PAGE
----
The New York Times lost its verified status on Twitter after declining to pay the site’s authentication charge.
According to Reuters, a Times representative stated on Sunday that the organization would refuse to pay the price to keep its verified checkmark after losing its verified classification.
The Times also stated in the statement that it would typically not pay for its writers’ verifying expenses.
The spokesperson added, “We also will not reimburse journalists for Twitter Blue for their personal accounts, except in very rare circumstances where this status would be absolutely necessary for reporting purposes.”
On March 23, Twitter officially declared that it would “begin winding down” its practice of recognizing heritage verifications.
“We will start closing down our heritage verified program and taking away legacy verified checkmarks on April 1st. People can join up for Twitter Blue here to retain their blue checkmark on Twitter,” according to the business.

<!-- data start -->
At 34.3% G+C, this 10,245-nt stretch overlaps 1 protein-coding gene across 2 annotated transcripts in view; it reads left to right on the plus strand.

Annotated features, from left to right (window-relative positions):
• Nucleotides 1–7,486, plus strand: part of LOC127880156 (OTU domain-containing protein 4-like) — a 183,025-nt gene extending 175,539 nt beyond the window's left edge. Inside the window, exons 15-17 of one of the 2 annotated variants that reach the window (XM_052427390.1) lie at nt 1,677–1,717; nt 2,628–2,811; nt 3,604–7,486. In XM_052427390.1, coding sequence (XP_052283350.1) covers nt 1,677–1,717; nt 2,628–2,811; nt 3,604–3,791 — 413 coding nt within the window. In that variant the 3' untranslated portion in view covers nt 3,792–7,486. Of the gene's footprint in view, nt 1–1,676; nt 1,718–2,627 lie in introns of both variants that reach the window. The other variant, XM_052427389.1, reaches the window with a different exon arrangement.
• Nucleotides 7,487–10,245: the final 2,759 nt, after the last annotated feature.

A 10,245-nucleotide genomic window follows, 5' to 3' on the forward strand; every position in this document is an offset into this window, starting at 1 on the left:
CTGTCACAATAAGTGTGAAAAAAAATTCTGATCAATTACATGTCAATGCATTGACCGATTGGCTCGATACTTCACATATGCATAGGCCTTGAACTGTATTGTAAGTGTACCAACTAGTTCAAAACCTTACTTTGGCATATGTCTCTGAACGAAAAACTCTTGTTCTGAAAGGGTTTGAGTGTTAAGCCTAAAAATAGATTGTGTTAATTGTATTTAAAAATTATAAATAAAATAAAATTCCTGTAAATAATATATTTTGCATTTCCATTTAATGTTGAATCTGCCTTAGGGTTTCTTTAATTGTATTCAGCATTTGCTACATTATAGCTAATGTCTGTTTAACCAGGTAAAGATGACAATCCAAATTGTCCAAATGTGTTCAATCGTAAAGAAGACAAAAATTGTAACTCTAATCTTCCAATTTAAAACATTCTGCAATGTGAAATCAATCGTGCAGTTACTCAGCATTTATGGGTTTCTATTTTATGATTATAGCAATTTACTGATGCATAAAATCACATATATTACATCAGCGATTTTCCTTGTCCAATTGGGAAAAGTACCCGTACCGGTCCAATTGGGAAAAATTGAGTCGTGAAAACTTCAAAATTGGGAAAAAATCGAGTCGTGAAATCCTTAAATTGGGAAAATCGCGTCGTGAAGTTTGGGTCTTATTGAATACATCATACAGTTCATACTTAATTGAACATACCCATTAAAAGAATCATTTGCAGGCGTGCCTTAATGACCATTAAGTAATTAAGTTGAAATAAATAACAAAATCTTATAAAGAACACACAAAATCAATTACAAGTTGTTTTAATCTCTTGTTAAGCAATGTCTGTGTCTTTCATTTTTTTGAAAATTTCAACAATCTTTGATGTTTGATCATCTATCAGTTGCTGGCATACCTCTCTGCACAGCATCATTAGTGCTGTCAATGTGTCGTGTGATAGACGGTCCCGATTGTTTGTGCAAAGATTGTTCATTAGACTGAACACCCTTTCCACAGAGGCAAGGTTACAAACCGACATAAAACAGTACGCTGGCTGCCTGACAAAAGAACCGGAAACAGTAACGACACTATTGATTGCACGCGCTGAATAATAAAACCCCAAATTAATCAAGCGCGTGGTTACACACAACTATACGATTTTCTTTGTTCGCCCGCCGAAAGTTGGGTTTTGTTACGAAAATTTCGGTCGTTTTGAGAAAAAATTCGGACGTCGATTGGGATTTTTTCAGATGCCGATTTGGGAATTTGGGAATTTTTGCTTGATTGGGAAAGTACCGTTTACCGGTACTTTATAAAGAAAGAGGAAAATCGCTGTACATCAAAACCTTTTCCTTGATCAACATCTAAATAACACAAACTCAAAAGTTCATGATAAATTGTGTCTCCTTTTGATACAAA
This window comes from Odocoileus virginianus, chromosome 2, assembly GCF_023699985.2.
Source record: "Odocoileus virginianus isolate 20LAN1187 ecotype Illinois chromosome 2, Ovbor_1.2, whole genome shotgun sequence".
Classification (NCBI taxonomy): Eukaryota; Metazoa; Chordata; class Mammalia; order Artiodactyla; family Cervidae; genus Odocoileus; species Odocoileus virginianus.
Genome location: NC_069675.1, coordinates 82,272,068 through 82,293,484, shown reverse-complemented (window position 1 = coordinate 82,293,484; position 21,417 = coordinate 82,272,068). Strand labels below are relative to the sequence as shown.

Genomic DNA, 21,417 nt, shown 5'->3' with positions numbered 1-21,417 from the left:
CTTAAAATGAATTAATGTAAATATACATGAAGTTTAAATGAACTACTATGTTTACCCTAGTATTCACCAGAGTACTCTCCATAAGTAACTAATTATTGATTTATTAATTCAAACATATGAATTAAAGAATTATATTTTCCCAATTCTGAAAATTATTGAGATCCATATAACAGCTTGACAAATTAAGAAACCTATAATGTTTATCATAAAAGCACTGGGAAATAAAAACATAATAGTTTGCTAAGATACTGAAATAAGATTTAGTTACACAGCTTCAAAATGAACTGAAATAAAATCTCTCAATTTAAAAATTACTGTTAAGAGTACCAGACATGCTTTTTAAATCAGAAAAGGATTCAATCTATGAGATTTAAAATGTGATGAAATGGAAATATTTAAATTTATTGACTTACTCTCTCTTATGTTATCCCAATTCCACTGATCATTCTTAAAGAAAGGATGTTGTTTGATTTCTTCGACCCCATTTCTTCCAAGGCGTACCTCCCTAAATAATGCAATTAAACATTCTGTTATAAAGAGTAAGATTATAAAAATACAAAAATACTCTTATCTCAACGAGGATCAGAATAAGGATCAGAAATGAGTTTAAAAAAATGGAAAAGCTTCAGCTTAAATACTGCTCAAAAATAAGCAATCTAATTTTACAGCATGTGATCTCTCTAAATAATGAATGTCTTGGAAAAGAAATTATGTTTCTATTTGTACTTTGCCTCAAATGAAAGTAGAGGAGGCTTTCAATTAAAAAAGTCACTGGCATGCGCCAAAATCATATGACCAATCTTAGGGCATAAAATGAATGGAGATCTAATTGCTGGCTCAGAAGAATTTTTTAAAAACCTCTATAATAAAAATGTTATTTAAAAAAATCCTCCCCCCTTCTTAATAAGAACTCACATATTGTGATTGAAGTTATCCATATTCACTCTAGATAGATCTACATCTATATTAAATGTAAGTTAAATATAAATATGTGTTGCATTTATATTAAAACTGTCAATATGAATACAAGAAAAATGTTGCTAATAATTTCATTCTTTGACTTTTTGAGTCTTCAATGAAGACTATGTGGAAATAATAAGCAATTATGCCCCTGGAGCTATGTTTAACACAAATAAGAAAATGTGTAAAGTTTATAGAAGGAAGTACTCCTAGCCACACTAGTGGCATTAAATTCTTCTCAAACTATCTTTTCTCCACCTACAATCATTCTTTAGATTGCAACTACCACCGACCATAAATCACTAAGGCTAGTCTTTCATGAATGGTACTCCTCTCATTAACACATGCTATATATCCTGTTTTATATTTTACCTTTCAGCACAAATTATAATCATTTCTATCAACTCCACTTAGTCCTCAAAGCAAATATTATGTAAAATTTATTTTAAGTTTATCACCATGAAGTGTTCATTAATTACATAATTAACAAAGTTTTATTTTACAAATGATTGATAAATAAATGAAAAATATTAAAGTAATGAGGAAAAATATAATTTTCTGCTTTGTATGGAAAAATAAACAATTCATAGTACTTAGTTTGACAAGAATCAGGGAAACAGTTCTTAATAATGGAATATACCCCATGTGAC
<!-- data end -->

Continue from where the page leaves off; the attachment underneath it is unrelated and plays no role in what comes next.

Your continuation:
In a tweet posted on March 30, Twitter provided additional justification for the introduction of a new authentication feature exclusive to organizations, stating that the change would enable organizations to validate other profiles connected to the organization.
According to what the business wrote, “Verified Organizations is a novel way for businesses to stand out on Twitter. Vetted groups that join Verified groups are fully in control of vetting as well as verifying accounts they are linked, rather than depending on the site to be the only arbiter of truth for which those accounts should be verified.”
The Times covered Twitter’s policy shift on Saturday.
“To get the emblem, users must subscribe to Twitter’s Blue program, which costs $8 per month,” according to the article. “Unverified businesses will have to pay $1,000 per month in order to receive a gold check mark confirming their account.”
The choice made by the Times was apparently mentioned by Twitter CEO Elon Musk early on Sunday morning when he wrote, “The real tragedy of @NYTimes is the fact that their propaganda is not even interesting.”
“Additionally, their stream is Twitter’s version of diarrhea.” In another message, he continued, “It’s illegible. If they only shared their best content, they would have a lot more genuine fans. The same holds true for all media.”